Abstract: The Health at Every Size (HAES; Bacon, 2010) approach to health and wellbeing has gained much momentum in the past several years in college settings and is suggested to be best practice to prevent disordered eating and eating disorders (Humphrey, Clifford & Neyman Morris, 2015). While it is well known that clients and clinicians live in a fat-phobic world full of diet-culture (Bacon & Aphramor, 2014), the vulnerable journey of becoming a weight-neutral provider is less familiar. In this breakout session, attendees will have the opportunity to share and hear stories of struggles, curiosities, and increased awareness of clinicians forming the professional identity of being a HAES clinician both inside and outside of the professional setting. Discussion regarding body diversity, size privilege, and shame resilience will guide the potential formation of a new identity development model as the counseling field continues to advocate for size to be increasingly recognized as a facet of diversity.

Learning Objectives:

  • ·         Attendees will learn to describe and apply Health at Every Size (HAES) principles.
  • ·         Attendees will discuss and analyze their own personal experiences of shifting paradigms of health away from diet-culture.
  • ·         Attendees will apply HAES concepts to various counseling theories.

Session Title: Identity privilege and being an effective "Ally"

Presenter(s):

Matthew Cullen
Green River College

Topic(s):

  • ·         Social and Cultural Foundations
  • ·         Counselor Professional Identity and Practice Issues

Abstract: Whether it is based on race, ethnicity, religion, gender identity and expression, sexual orientation, weight, or ability, an Ally can be anyone with identity privilege.  However, being an Ally takes action and intention.  Theory and research on cultural competence points to the need for counselors to be aware of their own privilege and the role it plays in the counseling relationship.  And as more and more focus is given to diversity, equity, and inclusion on college campuses across the country, it is important for counselors to understand the work they can and should be doing on behalf of all students as a person of privilege.  Through discussion, interactive activities, and personal reflection, this introductory session to being an Ally will challenge participants to take an introspective look at their own identity privilege and how they can act as Allies for others.  It will outline common pitfalls of Allies and insights into effective Ally work.  Participants will leave the session understanding why being an Ally is vital to the work of a counselor in a college setting, as well as tangible strategies and specific actions they can take to be an Ally on their campus.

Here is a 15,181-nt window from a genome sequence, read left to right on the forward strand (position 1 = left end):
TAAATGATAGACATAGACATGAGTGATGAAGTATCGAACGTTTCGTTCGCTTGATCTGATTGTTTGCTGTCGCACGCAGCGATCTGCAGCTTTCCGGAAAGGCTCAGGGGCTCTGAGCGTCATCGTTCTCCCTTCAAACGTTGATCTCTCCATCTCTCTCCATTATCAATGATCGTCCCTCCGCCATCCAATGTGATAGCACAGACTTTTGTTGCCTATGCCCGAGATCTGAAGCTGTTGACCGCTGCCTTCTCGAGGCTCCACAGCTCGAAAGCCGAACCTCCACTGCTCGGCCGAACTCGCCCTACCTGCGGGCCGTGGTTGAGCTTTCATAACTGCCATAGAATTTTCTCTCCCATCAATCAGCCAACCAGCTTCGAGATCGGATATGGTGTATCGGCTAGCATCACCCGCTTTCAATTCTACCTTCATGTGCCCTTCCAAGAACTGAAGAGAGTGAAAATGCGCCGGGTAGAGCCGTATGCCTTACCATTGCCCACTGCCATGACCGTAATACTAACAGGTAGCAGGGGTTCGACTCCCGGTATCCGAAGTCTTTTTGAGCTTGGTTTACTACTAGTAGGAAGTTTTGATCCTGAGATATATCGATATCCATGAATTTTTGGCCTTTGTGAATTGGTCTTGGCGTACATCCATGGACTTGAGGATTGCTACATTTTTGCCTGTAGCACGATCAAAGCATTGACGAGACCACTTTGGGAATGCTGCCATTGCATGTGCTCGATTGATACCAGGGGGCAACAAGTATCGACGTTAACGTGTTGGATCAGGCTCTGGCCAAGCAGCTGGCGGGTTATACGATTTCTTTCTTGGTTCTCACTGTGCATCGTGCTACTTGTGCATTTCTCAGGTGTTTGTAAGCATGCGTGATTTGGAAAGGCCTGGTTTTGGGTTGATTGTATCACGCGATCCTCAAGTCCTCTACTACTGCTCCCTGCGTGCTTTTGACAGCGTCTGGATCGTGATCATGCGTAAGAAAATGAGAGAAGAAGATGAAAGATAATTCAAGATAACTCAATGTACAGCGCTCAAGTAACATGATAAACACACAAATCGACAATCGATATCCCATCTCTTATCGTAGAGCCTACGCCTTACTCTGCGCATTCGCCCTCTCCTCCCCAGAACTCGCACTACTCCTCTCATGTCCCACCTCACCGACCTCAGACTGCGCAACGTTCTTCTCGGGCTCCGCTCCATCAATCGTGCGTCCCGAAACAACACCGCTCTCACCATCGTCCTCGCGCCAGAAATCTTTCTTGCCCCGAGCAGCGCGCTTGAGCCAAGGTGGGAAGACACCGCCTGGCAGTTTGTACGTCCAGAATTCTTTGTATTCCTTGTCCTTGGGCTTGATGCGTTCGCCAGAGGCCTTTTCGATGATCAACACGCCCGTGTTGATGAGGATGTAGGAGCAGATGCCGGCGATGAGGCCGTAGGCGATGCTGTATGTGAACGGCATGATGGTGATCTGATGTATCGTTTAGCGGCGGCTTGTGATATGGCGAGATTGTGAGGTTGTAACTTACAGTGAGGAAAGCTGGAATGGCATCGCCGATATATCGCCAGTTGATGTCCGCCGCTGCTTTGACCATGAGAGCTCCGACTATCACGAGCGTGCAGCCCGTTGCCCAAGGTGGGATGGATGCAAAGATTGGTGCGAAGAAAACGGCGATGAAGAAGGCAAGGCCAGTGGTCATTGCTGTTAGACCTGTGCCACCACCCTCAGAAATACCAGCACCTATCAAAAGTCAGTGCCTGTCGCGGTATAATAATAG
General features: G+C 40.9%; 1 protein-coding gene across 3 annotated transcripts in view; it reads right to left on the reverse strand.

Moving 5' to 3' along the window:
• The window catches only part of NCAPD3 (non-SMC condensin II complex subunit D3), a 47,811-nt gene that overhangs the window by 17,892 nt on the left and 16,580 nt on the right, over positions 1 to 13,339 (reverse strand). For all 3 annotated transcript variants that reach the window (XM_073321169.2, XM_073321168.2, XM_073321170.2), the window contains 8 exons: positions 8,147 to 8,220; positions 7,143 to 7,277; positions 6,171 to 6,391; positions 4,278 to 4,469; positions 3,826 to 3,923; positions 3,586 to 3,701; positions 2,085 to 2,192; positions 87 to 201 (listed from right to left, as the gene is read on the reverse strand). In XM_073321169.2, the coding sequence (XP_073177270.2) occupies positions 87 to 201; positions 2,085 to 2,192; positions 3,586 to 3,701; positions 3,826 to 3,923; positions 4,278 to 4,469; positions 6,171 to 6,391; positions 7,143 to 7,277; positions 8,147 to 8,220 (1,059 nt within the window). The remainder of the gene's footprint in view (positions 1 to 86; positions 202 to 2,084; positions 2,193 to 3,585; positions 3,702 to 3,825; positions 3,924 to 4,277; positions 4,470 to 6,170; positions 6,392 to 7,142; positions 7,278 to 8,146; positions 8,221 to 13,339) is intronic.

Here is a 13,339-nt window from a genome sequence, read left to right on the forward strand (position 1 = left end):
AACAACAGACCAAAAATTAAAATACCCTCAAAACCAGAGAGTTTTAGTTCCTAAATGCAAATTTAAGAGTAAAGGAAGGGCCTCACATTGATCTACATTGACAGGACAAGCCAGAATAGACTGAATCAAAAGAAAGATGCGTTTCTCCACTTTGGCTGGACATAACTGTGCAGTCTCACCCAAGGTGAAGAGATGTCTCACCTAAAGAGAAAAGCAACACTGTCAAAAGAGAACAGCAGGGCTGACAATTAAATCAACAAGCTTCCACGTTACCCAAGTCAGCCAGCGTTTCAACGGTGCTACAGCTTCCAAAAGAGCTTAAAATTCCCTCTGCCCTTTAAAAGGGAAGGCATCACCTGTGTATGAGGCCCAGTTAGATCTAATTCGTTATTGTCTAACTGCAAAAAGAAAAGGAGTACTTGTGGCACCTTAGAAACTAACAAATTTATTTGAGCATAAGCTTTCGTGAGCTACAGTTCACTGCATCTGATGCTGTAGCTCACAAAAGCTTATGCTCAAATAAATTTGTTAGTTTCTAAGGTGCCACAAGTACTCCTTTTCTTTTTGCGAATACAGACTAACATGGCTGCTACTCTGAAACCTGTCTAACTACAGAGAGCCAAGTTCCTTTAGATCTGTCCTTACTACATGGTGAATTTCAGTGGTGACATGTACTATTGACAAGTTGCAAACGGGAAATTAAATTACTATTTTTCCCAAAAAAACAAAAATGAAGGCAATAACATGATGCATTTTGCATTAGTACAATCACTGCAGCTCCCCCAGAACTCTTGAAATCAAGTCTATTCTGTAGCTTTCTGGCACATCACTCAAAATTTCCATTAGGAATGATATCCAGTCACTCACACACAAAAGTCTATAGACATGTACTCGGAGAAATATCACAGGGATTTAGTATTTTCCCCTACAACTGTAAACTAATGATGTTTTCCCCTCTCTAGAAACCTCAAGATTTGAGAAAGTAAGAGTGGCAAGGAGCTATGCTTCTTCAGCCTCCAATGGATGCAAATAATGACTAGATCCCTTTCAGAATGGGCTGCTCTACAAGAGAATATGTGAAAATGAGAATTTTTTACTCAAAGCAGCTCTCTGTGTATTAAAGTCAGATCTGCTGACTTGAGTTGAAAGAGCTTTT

Learning Objectives:

  • ·         Participants will be able to define identity privilege and describe their own identity privilege.
  • ·         Participants will apply the strategies discussed in the session to list the steps they will take on their college campus to close the equity gap.
  • ·         Participants will be able to identify resources for being an ally for various groups.

Session Title: Implementing a Students of Color Group at a Predominantly White Institution (PWI)

Presenter(s):

Jason Axford
University of South florida

Topic(s):

  • ·         Counseling Theory/Practice
  • ·         Social and Cultural Foundations

Abstract: Race and Ethnicity are social constructs based on phenotypic expression and given subjective meaning through differential treatment and shared identity.  For White Americans seeking bachelor's degrees, the graduation rate was 59.4 percent. For African Americans, there was a significant gender gap in college graduation rates favoring women. The University of South Florida (USF) has been recognized as a top-performing university —number one in the state of Florida and sixth in the nation — for eliminating the completion gap between black and white students, according to a report released by The Education Trust (2018), A Look at Black Student Success: Identifying Top – and Bottom – Performing Institutions. USF Counseling Center's Group Therapy program facilitates a People of Color: Our Voices group, which provides a safe and confidential space for students to share and receive feedback relative to issues that impact minorities at a Predominantly White Institution (PWI). Some of the topics addressed are: Colorism, Discrimination, Racial Profiling and Racism, Minority Representation in Faculty and Staff, Safety and Legal Concerns etc. This session will detail how the USF Counseling Center identified the need for such a group, marketed the group, and developed the structure and curriculum for the group using evidenced based practices.